Free-thinkers Town of Liberal, Missouri

The plat for the freethought town of Liberal was made by George Walser, October 26, 1880. In October 7, 1881, land at Liberal was deeded to my Noyes family–James Allen Noyes and Caroline Atwell Noyes–who moved there due to their life philosophy. James Allen Noyes’ family had been members of the socialist Alphadelphia community. Upon its dissolution, before his marriage, he had traveled to different socialist and freethought communities. A Noyes family constitution, written at Liberal in 1883, shows the Year of Man dating system, which had been recommended by the National Liberal League, the year 0 based on the martyrdom of Giordano Bruno for his pantheistic and scientific beliefs. Though the Noyes name isn’t on the Spiritual Science Association’s 1889 petition for incorporation, I know that the Noyes were spiritualists.

The majority of historical material on the internet on Liberal is posted by those with Christian associations who have a vested interest in painting Liberal as having been a desperately sinful town, an experiment in godlessness that was doomed to fail. In fact, anarchists and proponents of free love felt that Walser’s experiment was flawed as it was too conservative, and complained of curtailment of their freedoms in Liberal due this. Liberal was thus controversial on both sides of the freethought fence, and really very little of its early history has reached us by which we may have a fair portrait of the town. Yes, we’ve O. E. Harmon’s early book on Liberal, but he was more a speaker and a poet, and his history, with the exception of a few stories, predominately reads like an outline. J. P. Moore’s 1963 book on Liberal is more substantial, but it too provides a meager overview, attempting to cover decades in 167 pages. Moore approaches his subject from a combination of assumption and personal knowledge that most involved were decent human beings, who he describes as independent, their ideologies far-ranging. As to the attacks on Liberal, he notes in his chapter, “The Crusaders and the Columnists”, that feature writers “almost invariably concentrated on the ‘Infidel Town’…their dissertations have all been very similar. They seem to have felt they must follow a pattern to please their reading clientele. There may be others (to) come; and when and if they do, no doubt their stories will be read with interest, as have been all the others”.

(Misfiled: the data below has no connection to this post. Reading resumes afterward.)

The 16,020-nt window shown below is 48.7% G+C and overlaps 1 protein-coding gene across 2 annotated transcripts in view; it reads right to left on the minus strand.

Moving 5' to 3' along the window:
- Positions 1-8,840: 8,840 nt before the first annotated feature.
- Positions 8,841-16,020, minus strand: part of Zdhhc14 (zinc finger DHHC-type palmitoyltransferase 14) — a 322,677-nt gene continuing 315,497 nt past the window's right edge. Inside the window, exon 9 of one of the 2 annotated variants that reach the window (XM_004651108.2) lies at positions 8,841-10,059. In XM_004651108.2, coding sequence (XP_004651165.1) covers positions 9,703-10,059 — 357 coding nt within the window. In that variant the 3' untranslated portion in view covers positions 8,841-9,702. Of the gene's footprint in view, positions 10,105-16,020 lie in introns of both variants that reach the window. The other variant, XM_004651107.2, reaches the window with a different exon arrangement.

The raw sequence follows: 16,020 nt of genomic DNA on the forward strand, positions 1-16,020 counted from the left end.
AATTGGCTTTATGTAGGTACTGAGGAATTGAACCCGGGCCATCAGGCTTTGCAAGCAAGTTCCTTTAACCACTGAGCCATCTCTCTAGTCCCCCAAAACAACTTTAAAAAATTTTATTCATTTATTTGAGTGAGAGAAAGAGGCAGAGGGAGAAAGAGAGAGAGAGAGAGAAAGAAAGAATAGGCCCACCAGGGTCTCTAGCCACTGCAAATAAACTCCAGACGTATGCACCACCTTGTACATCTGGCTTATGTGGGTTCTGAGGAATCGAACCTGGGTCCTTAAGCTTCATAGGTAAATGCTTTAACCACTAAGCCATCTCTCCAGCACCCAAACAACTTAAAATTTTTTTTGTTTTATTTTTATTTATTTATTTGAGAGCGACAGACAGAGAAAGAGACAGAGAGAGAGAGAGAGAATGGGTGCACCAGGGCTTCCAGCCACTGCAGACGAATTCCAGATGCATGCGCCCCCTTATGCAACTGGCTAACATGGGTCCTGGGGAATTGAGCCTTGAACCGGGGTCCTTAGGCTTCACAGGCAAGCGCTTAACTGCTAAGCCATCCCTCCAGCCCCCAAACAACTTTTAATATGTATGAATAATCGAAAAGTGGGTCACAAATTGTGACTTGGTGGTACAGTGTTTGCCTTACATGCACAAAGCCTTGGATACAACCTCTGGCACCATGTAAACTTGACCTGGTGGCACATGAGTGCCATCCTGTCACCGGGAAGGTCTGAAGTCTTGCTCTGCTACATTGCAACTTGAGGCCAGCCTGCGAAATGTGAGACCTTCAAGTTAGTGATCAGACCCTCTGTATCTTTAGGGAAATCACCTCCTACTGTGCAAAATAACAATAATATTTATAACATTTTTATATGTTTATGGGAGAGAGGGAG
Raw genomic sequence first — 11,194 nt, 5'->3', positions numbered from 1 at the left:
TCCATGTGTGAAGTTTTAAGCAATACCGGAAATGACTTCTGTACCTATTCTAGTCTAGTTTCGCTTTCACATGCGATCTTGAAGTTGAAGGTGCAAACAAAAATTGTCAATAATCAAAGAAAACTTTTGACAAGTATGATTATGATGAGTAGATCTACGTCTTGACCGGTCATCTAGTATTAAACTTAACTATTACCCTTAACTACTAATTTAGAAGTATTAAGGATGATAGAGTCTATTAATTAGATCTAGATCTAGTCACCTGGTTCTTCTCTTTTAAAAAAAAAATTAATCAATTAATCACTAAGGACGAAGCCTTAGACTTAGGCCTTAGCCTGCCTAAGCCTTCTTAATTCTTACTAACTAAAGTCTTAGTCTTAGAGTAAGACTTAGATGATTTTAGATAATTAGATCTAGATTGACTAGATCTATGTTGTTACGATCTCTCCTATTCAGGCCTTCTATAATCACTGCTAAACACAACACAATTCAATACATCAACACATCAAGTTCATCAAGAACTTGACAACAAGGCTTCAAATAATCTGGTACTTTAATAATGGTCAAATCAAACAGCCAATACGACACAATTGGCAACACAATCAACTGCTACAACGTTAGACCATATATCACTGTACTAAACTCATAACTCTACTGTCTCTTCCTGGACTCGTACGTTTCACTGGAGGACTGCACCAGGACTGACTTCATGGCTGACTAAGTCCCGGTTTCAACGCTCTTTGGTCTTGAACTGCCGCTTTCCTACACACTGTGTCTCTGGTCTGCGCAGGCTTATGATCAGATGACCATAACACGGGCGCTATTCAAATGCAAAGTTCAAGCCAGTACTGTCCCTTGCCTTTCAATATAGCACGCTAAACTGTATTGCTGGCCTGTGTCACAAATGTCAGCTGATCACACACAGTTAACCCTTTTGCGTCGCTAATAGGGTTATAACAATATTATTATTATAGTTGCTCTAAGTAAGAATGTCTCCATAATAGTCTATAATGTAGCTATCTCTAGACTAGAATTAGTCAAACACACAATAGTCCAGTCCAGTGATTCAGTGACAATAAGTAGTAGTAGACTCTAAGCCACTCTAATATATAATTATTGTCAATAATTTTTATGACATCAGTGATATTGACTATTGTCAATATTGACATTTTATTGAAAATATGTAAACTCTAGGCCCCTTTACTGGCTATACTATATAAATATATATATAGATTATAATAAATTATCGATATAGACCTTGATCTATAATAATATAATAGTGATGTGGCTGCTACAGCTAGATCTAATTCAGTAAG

For postings on Liberal, refer to the Liberal categories archive or the site map.

Comments
One Response to “Free-thinkers Town of Liberal, Missouri”
  1. olivia stabler says:

    I remember in 1961, when I was 17, coming to Liberal Missouri to where My aunt and uncle lived. Carl and Esther Williams. My 90 year old grandfather was there as well. Ben Brown. My dad, Francis Brown had driven all the way from California. So, aside from all the freeways en route: All I remember was coming down some non- paved roads to the farm. We had a nice visit for a few weeks in June 1961, the first time I met my dad’s family actually. I lived in California and still do. I remember going into “town” with my Aunt Esther and hearing loud music and singing out of a bar or bars in the town. Sounded like they were having a wonderful time in there. Outside, things were rather the opposite. That is, from a teenager’s vantage point. I did have a great time there, but only in retrospect of meeting my relatives and my grandfather for the first and last time.
    Later, in 1979, after I was married and I heard that my dad, had a small stoke or some such mentally disabling problem, while travelling to Liberal, Missouri, to visit his sister Esther via a Greyhound bus. Esther’s husband, Carl, had passed away the previous October of a heart attack. My dad, Francis Brown, had gotten off of the bus in Tulsa, Oklahoma thinking he was in Missouri. Therefore, My husband, myself two kids and my brother ventured forth from California to bring him back home. First, of course, we had to bring him back to see his sister, Esther and gathered relatives for about a week before we came back to California.
    Since the trip of many years before, I had no idea as to how to reach the Williams’ farm. So, when we got into Liberal, we saw a phone booth with a slim phone directory hanging there. I called Aunt Esther and she directed us land mark by land mark to the correct place. My dad, Francis Brown, was not terribly cognitive, but said, This looks like Carl Williams’ place” when we came up the driveway. Then he said “couldn’t be”. But it was the place. He never was really ok again, he was suffering from some sort of dementia, whereas he remembered more of the past than what was in the present.

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